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Allergy is being seen more and more commonly. A recent review of accident and emergency admissions in England reported 415 anaphylactic cases (adults and children) from 100 000 referrals in 1991/92, but 876 in 1994/95.1 Death following anaphylaxis is most feared but fortunately remains a very rare event, currently estimated at less than one case per year per million of the UK population.2 There is always the instinct that these fatal incidents could and indeed should have been avoided or prevented, especially in children. A widely quoted North American study of 13 children and adolescents following fatal or near fatal food related anaphylaxis,3 concluded that “epinephrine should be prescribed and kept available for all children and adolescents with IgE mediated food allergies”. Applied literally, that is a huge number of cases. A telephone survey estimated a 1% prevalence for peanut allergy alone in the United States.4 Detailed review of data referred to above3 reveals that adrenaline had been prescribed for three of the six fatal cases of food related anaphylaxis and three of the seven non-fatal cases, but was only actually used in the community setting by one case (a survivor). Also, the authors noted that “four of the children who received epinephrine before severe symptoms developed, became progressively sicker and eventually required intubation”. Similar cases where adrenaline administration failed to save lives were reported by Pumphrey.2 A single dose of adrenaline may prove insufficient, raising the question of how many syringes to prescribe for each case. More than 100 000 adrenaline syringes are currently available in the community in the UK, many in a paediatric context.
However, there is no clear evidence that the recent more liberal community prescribing of adrenaline syringes has saved lives significantly on a population basis. Pumphrey's anaphylaxis register data is striking. Only one quarter of all 165 anaphylactic deaths (adults and children) recorded between 1992 and 1998 were food related, and no case was recorded in a child aged less than 13 years. Iatrogenic (majority being drug related) causes were identified in 50% of cases. Adrenaline overdose, often by the intravenous route, was deemed to be the direct cause of death in several cases, including two children.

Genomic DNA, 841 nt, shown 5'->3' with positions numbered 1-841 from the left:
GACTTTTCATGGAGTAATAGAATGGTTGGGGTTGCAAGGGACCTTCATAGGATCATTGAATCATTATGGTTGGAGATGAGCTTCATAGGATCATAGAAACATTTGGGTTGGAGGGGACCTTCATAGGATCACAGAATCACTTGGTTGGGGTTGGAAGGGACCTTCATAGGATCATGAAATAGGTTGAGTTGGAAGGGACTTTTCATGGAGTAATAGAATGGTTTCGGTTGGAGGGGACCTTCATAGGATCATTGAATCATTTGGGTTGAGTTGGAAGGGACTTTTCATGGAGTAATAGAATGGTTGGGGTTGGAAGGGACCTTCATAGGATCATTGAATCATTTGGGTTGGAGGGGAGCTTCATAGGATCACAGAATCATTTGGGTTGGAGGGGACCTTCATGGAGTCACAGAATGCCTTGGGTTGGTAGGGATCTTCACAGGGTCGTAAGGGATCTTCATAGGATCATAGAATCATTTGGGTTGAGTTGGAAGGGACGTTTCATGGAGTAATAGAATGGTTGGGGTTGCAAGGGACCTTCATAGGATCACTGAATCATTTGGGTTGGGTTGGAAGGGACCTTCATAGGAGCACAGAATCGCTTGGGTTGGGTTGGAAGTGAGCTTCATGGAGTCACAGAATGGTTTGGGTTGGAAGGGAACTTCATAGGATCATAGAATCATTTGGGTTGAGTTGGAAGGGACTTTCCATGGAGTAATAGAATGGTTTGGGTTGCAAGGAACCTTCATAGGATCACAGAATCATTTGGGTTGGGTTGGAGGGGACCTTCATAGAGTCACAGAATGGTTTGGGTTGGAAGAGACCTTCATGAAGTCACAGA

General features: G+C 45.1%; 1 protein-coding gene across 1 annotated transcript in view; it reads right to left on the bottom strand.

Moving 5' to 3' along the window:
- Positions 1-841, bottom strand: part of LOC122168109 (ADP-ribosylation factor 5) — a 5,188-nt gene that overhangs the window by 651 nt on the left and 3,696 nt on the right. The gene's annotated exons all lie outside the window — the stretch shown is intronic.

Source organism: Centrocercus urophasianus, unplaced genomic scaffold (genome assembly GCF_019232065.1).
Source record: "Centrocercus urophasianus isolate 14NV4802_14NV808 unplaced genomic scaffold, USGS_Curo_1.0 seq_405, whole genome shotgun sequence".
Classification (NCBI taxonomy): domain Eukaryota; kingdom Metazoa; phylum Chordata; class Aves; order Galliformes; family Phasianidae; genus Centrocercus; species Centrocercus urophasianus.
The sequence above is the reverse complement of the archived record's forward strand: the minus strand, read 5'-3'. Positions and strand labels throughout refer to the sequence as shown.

Adrenaline is a powerful drug, with side effects including fatal cardiac arrhythmias, pulmonary oedema, and cerebral haemorrhage.2 ,5 ,6 Risks are higher in recipients with relatively common arteriopathic conditions such as hypertension and diabetes mellitus.5 The more widely adrenaline is prescribed and used, the more frequently will side effects be reported. All these points become more alarming when adrenaline is prescribed to non-medical individuals, sometimes with little or no explicit training, especially in relation to instructions on when to use adrenaline and when not to use it. Comprehensive and helpful published advice on patient training is available,7 but compliance is poor. Twenty per cent of families fail to carry adrenaline with them outside the house.8 Many others have an imperfect understanding of when and/ or how to use adrenaline. Fifty per cent of those prescribed adrenaline either do not have it with them, carry an out of date prescription, or use it inappropriately.8 When adrenaline is carried, there is a risk of excessive patient confidence, perhaps resulting in delayed arrival at hospital.